"It's not your typical Piedmont reservoir; you can't just get out and run on it," he said. "There are shoals, and there is standing timber, so it can be treacherous. I guess fishermen take that into consideration, along with how long a drive it is from anywhere else."
Aldridge, who has a house on Lake Tillery, said that crappie fishing on that reservoir has turned around for the good in the past year, after several down years he attributes to drawdowns that left the water well below full pool.
Biologist Chad Thomas of Elizabeth City said there are several do's and don'ts when it comes to crappie fishing the coastal rivers.
Such as: Do fish the Cashie River. Do fish the lower sections of the Roanoke River. Don't worry about fishing the Neuse or the Cape Fear. Do fish the Tar River, or maybe fish the Tar River.
One of the big variables in all fishing along the coast -- not just for crappie -- has been the damage inflicted by Hurricane Isabel in September 2003. Widespread fish kills wiped out species in a number of rivers in the northeastern corner of the state. The commission tried to jump-start their return by stocking in many areas.
Thomas said, "We're in the midst of trying to evaluate some of our new crappie regulations, including the 8-inch size minimum, but the hurricane (Ophelia in September 2005) delayed those plans.
"From what we're hearing, the Cashie River seems to be the hotspot up there," he said. "I'd point people to the lower end of the Cashie as being better. I think the lower Roanoke is coming back (from Isabel), but it will probably be a year or two before it's back to being like it was. People are catching fish, but they seem to be very scattered.
"I'd recommend the Cashie. You can probably say that fish aren't as abundant as they were, but the growth rates continue to be pretty good there -- and in the lower Roanoke.
"The Neuse doesn't have much of a crappie fishery. On the coast, especially in the blackwater rivers, there is so much woody debris. The shorelines are just lined with cypress knees, tupelos and blowdowns. There are so many places they can be. If you can find snags in water that's a little deeper, the fish will be there. Many guys will get back and float down the creeks with minnows until they find a school of fish."
Thomas said that the Cape Fear River is much like the Neuse. "The Tar River is probably a little better; many folks will fish down in the Tar River drainage because we don't have a size limit. But there is still not much (fishing) effort on the rivers, with the exception maybe of the Tar."
Biologist David Yow of Asheville specializes in reservoir fisheries in the western third of the state. He understands that "crappie are mainly a Piedmont fishery" because in the mountains "they're not a primary sport fish."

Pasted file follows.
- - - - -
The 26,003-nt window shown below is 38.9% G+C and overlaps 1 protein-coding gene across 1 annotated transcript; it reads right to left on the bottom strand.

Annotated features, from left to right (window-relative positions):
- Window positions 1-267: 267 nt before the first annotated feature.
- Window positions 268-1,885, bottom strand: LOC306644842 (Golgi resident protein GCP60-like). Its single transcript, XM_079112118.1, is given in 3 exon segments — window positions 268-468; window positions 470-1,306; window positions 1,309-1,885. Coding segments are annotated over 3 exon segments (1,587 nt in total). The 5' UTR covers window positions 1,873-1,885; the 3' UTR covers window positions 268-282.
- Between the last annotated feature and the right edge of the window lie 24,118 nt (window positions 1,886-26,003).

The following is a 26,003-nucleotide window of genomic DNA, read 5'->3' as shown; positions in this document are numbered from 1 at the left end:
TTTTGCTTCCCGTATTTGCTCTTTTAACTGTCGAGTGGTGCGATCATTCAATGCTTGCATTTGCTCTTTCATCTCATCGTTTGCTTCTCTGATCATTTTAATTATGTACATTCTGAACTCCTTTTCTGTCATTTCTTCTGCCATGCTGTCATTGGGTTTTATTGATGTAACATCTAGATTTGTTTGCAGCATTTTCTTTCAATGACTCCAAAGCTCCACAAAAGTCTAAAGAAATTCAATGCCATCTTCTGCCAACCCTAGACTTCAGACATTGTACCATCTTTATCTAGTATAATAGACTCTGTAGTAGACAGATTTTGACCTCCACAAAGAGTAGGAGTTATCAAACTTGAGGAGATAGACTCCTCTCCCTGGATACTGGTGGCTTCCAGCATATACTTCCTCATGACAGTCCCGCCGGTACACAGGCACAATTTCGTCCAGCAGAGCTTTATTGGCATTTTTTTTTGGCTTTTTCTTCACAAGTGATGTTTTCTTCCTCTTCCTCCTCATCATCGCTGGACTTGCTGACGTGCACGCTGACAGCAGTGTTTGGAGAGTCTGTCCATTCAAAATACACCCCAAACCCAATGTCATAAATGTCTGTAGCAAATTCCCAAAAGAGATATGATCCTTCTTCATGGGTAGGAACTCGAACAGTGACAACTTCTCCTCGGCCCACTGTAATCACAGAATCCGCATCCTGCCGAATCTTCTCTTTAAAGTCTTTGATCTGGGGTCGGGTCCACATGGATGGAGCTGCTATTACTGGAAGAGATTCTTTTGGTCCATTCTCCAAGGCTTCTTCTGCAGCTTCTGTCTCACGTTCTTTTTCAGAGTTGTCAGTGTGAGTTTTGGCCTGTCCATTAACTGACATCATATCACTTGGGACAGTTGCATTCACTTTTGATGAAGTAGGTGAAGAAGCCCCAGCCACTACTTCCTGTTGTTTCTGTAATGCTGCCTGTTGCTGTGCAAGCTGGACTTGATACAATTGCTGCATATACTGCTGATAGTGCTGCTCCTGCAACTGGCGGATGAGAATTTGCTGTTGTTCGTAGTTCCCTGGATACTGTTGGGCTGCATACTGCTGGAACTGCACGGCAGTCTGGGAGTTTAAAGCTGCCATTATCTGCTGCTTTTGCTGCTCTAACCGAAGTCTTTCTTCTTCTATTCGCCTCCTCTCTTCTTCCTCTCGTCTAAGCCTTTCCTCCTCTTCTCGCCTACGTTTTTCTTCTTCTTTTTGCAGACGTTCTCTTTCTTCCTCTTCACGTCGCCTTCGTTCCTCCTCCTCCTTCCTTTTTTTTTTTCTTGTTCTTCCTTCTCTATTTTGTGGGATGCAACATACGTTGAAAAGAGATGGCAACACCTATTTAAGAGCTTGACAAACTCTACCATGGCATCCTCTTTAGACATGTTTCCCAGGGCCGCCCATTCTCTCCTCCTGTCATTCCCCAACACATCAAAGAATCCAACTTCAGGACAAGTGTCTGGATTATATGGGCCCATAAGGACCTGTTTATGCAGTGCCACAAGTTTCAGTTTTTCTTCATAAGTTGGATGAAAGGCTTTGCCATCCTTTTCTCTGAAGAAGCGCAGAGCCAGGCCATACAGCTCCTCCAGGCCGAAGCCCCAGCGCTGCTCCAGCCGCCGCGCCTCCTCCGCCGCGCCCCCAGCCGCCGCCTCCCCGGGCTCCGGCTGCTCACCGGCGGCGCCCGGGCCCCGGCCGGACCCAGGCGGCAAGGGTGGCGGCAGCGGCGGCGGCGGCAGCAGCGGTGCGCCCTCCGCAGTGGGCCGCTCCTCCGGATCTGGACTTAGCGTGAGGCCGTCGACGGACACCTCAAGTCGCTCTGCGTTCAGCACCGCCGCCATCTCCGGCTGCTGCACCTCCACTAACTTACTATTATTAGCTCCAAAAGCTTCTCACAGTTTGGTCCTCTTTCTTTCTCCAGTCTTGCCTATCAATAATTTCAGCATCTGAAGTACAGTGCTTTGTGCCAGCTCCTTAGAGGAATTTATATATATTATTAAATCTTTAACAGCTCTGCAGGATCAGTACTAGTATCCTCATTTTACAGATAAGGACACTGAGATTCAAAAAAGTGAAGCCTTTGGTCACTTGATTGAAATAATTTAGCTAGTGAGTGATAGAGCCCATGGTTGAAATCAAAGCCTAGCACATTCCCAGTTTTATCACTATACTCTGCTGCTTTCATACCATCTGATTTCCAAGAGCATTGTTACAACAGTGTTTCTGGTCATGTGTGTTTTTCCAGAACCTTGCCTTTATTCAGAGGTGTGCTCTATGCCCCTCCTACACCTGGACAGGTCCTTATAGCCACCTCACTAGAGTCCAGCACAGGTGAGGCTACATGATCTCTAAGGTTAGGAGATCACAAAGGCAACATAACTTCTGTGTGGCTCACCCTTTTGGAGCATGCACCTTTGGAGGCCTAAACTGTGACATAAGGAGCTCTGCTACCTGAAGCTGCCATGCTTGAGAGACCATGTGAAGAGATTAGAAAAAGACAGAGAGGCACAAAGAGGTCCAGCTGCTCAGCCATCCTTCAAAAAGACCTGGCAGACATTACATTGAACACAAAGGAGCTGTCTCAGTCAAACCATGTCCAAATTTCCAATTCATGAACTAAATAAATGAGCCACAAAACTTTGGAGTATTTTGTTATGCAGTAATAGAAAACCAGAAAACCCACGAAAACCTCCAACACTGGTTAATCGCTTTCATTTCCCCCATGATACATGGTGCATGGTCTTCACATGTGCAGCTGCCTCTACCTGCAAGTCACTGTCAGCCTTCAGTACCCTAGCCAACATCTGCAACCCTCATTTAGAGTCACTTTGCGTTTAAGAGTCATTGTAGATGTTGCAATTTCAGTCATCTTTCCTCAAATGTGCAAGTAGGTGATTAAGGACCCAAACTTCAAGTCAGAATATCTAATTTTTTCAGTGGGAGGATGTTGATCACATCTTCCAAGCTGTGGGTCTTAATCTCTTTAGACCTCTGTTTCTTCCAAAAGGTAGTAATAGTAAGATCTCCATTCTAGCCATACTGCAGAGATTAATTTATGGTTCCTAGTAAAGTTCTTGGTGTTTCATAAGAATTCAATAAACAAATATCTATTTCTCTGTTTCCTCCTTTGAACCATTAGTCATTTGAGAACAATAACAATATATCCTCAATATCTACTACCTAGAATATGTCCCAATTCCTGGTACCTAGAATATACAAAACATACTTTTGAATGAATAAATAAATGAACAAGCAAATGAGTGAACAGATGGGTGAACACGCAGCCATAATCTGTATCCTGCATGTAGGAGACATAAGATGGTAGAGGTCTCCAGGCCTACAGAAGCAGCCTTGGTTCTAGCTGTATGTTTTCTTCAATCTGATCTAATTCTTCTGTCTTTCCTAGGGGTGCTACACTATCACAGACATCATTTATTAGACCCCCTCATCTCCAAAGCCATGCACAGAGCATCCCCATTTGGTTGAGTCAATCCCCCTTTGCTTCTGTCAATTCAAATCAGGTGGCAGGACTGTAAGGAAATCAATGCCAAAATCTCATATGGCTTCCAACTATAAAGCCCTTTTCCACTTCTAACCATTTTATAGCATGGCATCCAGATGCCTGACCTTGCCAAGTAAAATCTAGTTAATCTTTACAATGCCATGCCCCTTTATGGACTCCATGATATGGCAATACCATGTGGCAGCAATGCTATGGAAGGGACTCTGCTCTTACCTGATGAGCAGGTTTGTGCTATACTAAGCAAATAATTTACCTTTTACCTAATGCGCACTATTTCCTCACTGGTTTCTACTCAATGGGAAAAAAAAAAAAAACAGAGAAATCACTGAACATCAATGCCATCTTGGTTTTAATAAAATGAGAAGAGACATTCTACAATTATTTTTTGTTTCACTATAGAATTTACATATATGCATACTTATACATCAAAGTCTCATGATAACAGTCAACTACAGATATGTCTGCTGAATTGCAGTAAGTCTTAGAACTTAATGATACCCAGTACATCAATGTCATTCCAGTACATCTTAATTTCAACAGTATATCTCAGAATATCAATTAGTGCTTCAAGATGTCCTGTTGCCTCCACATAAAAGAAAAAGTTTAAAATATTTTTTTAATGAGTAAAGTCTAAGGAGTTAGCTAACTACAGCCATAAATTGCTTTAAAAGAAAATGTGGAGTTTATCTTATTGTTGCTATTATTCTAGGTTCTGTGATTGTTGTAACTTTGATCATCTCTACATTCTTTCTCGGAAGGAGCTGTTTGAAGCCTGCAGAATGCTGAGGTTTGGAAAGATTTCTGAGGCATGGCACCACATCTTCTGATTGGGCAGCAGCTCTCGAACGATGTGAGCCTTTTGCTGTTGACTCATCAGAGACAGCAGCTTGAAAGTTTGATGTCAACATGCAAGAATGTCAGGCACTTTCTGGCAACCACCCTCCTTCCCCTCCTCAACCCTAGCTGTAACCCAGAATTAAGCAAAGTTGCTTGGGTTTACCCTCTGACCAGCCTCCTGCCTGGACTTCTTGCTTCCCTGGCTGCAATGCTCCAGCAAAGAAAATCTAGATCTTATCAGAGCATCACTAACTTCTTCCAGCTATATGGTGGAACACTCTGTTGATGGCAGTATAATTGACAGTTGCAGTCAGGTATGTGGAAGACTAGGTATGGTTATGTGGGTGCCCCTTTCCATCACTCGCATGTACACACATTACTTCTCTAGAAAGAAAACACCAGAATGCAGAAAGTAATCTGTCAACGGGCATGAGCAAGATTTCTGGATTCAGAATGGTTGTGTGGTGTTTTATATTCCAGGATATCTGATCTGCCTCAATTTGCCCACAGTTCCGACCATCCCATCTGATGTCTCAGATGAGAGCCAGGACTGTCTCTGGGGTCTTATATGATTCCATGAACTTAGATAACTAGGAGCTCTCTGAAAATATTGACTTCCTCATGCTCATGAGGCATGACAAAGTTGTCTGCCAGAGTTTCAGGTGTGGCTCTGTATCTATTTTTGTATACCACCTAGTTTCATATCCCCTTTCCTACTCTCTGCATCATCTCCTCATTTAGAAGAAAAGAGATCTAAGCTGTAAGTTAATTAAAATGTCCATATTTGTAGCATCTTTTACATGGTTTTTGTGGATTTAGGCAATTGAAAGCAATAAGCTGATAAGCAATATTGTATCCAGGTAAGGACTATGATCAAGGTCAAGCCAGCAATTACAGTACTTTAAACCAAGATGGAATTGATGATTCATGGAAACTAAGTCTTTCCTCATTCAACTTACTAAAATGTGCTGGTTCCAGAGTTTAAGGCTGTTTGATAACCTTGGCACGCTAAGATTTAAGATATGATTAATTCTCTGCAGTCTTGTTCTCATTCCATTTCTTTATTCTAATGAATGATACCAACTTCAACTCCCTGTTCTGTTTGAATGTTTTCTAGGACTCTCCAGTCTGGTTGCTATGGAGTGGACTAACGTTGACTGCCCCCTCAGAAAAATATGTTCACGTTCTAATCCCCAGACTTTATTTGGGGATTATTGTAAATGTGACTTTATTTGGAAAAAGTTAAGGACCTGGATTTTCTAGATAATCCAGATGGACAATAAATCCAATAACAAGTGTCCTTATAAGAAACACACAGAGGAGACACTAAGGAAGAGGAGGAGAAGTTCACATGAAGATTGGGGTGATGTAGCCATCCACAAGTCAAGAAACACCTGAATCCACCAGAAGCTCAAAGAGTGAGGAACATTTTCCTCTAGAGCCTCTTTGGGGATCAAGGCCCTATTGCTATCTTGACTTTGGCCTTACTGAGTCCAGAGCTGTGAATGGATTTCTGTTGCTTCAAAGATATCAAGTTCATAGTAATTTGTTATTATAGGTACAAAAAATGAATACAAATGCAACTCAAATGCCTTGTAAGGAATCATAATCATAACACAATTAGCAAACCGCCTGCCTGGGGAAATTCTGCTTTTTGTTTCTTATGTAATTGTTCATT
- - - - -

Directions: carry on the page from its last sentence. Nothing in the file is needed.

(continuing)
But there are still some decent fisheries for anglers who don't primarily rely on the tasty walleye for the majority of their table fare.
Yow likes the fishery at Fontana and Santeetlah reservoirs in the extreme western corner of the state, plus W. Kerr Scott Reservoir in Wilkes County and Lake James on the upper end of the Catawba River chain, and maybe Chatuge Lake along the Georgia-North Carolina border.
"Fontana is a pretty consistent producer," Yow said. "It's so big that it doesn't suffer from the vagaries or year-to-year things that affect some of our smaller hydropower lakes."
Besides Lake Wylie, James is probably the top crappie fishery on the Catawba, Yow said. "It seems like crappie fishing has sort of retreated up the Catawba chain over the past few years. We're seeing some declines in Lake Hickory -- and we're not sure why. We've implemented a 20-fish limit, and if there's a problem of reproduction, that should spread the catch out better."
Santeetlah is a fairly productive reservoir (in mountain terms) in Graham County. It has a great deal of excellent wooden cover in shallow water.
W. Kerr Scott in Wilkes County has a reputation for producing big crappie -- jumbo crappie -- but not particularly good numbers. Ditto Chatuge in the Hayesville area.
"We've never been able to figure out Kerr Scott; it has blueback herring for the forage base, and there is limited open-water competition," Yow said. "Chatuge is similar to Kerr Scott. It's less of a river lake -- more similar to something like Jordan in that it has much more structure. In the '90s, we had some high winds that put a lot of structure down in the lake, and now, it seems to be running its course. We've made some improvements in the habitat the last year or so, and it may have some effect."
Hiwassee Lake is the Jordan Lake of the western mountains -- in terms of past successes and future question marks, Yow said.
Big populations of crappie disappeared from the lake around 2000. Biologists like Yow fear that the introduction of blueback herring may be having a negative effect on crappie by taking over from threadfin shad as the primary forage.
"As far as crappie fishing in Hiwassee the last couple of years, in a word, it's been 'crappy,' " Yow said. "But now it looks like it might be starting to rebound. Two years ago, we had a good year-class coming along. We were doing some trap-netting with small mesh nets looking for walleyes, and we had quite a few young-of-the-year crappie in the net. I expect a couple of years down the road that we'll have a good year-class show up."